Kopaszyna Coat of Arms Andrzej was believe to have descended from the Polish-Lithuanian Commonwealth (1569-1795) clan of 15 szlachta (noble) families known collectively by the coat of arms of Kopaszyna, as claimed by great-grandson General Sikorski. A biography of the general later cites his daughter Helena as saying that her father "came from a family of weavers from Przeworsk," in the southeastern corner of modern-day Poland, 100 kilometers to the east of the general's birthplace of Mielec.

He would have lived through the Partitions of Poland (1772, 1793, and 1795) between Russia, Prussia, and the Holy Roman Empire (Habsburgs), under Catherine II the Great, Frederick II and Frederick William III, and Joseph II and Francis II.

Andrzej Sikorski died in 1847.

Jakub SIKORSKI2 (1807-1852)

11. Jakub Sikorski2 (pronouned "Yakub") was born in 1807. He married Marianna Badowska and had six children:

111. Wojciech Sikorski --  --  --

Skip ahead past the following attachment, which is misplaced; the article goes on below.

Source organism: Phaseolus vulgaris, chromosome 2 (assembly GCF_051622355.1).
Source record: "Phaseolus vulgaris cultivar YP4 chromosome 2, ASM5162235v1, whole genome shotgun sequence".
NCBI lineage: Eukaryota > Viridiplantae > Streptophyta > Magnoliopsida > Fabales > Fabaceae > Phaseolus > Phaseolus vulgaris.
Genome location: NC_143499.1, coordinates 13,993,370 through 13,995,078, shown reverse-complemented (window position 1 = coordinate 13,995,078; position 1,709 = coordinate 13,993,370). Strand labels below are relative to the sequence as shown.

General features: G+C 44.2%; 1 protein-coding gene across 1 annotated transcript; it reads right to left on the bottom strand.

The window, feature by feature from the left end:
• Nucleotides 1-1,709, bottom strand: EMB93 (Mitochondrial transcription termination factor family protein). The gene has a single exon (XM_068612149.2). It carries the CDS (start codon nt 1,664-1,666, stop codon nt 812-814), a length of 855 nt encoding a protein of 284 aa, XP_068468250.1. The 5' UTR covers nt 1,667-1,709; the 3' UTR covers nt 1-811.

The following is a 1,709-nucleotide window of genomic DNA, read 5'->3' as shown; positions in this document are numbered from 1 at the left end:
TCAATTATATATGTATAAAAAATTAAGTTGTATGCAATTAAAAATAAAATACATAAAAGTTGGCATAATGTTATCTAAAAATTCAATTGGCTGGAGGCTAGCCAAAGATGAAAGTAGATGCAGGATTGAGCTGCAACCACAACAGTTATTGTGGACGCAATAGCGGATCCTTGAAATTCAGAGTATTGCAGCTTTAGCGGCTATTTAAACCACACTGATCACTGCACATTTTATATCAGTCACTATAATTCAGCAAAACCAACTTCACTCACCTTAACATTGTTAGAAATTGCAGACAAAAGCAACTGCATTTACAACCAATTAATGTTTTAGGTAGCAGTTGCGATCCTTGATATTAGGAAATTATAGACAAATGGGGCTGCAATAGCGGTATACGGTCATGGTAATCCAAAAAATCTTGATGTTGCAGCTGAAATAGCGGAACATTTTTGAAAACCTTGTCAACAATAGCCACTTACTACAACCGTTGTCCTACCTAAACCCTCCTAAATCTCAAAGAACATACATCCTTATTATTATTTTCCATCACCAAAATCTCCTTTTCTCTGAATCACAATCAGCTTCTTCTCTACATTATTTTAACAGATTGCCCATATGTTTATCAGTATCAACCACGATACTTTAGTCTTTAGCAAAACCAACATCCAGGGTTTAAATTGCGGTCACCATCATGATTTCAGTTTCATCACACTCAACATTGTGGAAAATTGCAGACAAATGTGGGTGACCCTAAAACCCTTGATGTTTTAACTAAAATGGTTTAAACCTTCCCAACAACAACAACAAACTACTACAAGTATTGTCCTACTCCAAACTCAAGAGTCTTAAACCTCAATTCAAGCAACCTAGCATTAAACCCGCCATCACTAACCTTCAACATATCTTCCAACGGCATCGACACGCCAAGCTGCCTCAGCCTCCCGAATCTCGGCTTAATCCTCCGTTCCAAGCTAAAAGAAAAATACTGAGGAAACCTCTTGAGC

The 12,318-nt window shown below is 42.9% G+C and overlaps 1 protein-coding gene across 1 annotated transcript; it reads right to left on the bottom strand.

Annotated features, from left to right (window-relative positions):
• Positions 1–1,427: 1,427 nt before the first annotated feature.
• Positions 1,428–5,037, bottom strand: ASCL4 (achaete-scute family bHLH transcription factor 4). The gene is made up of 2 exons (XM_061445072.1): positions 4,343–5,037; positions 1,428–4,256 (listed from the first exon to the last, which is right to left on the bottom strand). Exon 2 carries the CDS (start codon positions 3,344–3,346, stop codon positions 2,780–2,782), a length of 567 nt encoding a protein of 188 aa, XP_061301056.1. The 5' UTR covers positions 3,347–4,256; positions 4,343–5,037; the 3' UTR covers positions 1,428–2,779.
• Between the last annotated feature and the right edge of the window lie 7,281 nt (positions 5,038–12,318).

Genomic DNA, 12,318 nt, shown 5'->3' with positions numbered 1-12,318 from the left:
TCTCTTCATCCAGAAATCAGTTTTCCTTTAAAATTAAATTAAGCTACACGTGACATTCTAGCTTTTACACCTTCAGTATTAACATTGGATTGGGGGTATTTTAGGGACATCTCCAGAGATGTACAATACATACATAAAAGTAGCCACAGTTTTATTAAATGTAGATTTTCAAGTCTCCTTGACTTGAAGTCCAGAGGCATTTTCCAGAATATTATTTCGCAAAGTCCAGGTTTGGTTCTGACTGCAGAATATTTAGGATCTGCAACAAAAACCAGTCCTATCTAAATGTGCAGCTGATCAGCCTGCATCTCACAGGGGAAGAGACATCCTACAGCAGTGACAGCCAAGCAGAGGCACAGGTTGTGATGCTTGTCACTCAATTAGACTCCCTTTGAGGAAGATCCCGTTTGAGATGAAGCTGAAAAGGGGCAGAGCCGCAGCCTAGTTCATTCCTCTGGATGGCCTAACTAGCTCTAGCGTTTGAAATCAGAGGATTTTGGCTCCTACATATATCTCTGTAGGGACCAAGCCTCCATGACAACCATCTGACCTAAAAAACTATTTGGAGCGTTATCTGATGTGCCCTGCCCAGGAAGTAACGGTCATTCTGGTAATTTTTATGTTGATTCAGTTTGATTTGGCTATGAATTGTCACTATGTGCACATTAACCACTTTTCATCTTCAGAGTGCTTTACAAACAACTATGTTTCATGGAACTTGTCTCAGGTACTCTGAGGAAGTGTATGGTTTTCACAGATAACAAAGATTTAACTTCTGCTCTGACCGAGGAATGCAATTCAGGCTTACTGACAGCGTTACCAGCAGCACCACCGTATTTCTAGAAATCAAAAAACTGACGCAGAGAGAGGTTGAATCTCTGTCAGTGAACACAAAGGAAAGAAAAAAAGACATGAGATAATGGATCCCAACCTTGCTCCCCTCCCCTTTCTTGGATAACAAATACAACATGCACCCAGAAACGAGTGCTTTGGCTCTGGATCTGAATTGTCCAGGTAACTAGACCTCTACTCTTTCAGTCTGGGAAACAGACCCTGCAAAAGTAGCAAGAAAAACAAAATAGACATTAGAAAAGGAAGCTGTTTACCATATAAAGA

112. Maria Sikorska --  --  -- 
113. Jan Sikorski --  --  -- 
114. Roman Sikorski --  --  -- 
115. Apolonia Sikorska --  --  -- 
116. Tomasz Sikorski3 20 May 1852 10 Dec 1885 (33)

Jakub Sikorski died in 1852, at about the age of 45 years.

Warsaw Uprising, 1830-1831
After Napoleon's defeat in Russia, Russia and Prussia partitioned Poland, with the east and southern regions coming under Russian influence, and the west and northern regions ceded to Prussia. The "Congress Kingdom of Poland," with Russian Tsar Nicholas I as its king, was established in 1815 with a certain measure of sovereignty, but its deterioration led to the November Warsaw Uprising (1830-1831). General Sikorski's ancestor (perhaps Jakub) is said to have participated in that uprising. After nearly a year's war with Russia, the defeated Polish army crossed into Prussia and surrendered to the Prussians rather than the Russians, thus ending the uprising and ceding all Polish sovereignty to Russia. During World War I, "Congress Poland" was overrun by the Central Powers in 1915 and replaced by the German puppet "Kingdom of Poland" in 1916.